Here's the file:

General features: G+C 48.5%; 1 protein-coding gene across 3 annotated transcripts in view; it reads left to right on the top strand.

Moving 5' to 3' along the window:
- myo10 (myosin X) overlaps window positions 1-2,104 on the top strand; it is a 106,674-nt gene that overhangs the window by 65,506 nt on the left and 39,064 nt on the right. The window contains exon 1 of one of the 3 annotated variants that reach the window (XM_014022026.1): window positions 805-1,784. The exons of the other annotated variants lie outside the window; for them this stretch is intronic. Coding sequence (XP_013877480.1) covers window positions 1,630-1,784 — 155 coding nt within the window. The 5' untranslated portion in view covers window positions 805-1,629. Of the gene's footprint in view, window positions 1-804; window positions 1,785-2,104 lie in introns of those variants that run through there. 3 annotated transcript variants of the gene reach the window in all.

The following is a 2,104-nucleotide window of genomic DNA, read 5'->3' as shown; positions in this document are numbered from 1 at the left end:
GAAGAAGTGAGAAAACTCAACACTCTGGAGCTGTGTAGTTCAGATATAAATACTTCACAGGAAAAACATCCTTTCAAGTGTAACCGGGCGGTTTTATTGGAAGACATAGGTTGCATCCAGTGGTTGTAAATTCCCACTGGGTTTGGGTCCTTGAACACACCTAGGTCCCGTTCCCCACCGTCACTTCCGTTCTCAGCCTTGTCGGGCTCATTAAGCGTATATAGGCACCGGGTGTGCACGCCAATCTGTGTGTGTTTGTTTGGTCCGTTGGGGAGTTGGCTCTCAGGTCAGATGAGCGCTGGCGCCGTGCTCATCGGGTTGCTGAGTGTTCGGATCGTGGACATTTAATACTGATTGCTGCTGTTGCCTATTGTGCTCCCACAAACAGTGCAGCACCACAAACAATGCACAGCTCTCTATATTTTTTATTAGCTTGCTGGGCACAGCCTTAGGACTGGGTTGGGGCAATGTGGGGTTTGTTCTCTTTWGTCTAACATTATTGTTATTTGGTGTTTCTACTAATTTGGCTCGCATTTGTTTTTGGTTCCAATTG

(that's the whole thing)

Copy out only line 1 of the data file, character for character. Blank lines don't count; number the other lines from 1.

General features: G+C 48.5%; 1 protein-coding gene across 3 annotated transcripts in view; it reads left to right on the top strand.